The Israel Postal Company is to escalate a labor dispute into a full strike on Tuesday, following its refusal to deliver mail in Tel Aviv and the Center on Monday.
The dispute centers around a plan to restructure the financially unstable company that includes dismissing 2,000 workers, which the postal union complained was “unilateral.”
Postal Union chairman Shimon Farjun accused Postal Company CEO Haim Elmoznino of “personally persecuting” union members, chastising him for shifting the repercussions of the management’s failures onto the workers.
“You completely neglected the professional workers in the company, and in the first quarter of 2014 alone we are millions of shekels short of the targets you set,” Farjun wrote Elmoznino in a letter. “You are asking for even these losses to be covered through cuts to company workers’ salaries.”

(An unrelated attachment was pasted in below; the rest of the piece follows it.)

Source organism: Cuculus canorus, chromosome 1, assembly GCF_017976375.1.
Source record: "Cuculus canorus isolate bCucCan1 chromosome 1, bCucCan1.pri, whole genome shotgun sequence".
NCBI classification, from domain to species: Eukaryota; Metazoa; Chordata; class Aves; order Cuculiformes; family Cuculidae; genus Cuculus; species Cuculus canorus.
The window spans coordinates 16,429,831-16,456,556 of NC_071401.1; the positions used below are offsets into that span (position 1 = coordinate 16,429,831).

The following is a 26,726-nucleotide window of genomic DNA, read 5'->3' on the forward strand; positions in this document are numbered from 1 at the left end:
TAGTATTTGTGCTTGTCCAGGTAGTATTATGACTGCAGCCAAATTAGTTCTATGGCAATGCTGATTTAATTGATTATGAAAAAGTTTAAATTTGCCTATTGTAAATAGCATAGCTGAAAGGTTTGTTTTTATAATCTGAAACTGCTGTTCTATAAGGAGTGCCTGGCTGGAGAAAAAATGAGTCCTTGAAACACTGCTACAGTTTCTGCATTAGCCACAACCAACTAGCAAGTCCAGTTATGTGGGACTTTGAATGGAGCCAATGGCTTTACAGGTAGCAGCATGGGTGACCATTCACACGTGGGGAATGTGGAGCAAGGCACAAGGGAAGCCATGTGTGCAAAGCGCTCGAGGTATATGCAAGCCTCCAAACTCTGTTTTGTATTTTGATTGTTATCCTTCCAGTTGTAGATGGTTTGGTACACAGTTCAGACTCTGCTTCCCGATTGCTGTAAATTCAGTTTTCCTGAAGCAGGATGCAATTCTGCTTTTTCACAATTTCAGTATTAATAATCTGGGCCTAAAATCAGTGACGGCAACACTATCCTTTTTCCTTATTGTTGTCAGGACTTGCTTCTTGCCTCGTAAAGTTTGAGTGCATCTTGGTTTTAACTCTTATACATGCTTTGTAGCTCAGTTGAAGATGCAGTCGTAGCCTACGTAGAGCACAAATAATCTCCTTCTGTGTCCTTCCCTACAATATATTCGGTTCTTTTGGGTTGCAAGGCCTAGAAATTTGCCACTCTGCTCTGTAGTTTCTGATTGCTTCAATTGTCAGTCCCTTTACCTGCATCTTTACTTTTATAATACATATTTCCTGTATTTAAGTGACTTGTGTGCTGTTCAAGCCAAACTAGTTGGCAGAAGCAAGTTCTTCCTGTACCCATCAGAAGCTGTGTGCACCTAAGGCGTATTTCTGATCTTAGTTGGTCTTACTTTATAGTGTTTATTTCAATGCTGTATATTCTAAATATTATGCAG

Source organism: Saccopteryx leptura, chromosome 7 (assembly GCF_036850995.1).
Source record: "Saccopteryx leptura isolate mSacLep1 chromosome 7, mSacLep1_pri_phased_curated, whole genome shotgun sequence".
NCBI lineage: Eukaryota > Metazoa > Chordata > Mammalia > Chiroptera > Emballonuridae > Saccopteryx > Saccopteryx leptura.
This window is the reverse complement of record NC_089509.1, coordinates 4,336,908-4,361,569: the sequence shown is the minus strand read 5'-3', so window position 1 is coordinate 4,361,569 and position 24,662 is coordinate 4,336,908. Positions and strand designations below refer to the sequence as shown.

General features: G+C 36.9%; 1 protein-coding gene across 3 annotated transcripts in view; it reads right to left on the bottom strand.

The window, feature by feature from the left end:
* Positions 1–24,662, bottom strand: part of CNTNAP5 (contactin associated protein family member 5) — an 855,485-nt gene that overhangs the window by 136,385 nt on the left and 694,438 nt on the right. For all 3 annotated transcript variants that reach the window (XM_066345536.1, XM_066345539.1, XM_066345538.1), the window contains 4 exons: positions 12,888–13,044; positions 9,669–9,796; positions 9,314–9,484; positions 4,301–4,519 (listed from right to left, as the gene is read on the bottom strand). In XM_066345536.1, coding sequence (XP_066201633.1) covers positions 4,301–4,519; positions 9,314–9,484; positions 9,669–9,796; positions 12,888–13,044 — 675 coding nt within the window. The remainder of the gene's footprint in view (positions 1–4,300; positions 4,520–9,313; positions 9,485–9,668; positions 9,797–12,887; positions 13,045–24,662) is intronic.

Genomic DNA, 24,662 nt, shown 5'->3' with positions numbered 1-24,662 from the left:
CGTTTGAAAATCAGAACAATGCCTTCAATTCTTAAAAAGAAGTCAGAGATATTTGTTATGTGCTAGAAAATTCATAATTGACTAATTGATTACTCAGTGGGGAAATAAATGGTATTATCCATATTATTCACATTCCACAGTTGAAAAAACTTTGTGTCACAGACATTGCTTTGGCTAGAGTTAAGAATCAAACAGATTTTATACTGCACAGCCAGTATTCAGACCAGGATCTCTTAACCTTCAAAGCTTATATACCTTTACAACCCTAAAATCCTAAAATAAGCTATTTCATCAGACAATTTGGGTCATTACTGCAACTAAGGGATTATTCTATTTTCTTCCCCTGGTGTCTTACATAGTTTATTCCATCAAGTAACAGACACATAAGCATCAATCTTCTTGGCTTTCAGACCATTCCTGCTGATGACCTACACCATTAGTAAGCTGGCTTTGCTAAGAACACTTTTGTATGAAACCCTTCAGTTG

Farjun went on to lay the blame for the strike at Elmoznino’s feet, complaining that he had continued unilateral steps instead of returning to the negotiating table since the initial announcement of labor sanctions Sunday evening.
The Postal Company argued that the layoffs were necessary in light of the significant financial difficulties it faces.
“The workers’ union refuses to internalize this fact, and to adjust itself to the challenges the company faces in the new world, in which the amount of mail sent decreases significantly from year to year,” an Israel Post spokesman said.
The recovery plan, the company asserted, was the only way to rescue the livelihoods of the 7,000 workers who would remain employed under the restructuring plan.
The Israel Postal Company is state-owned.
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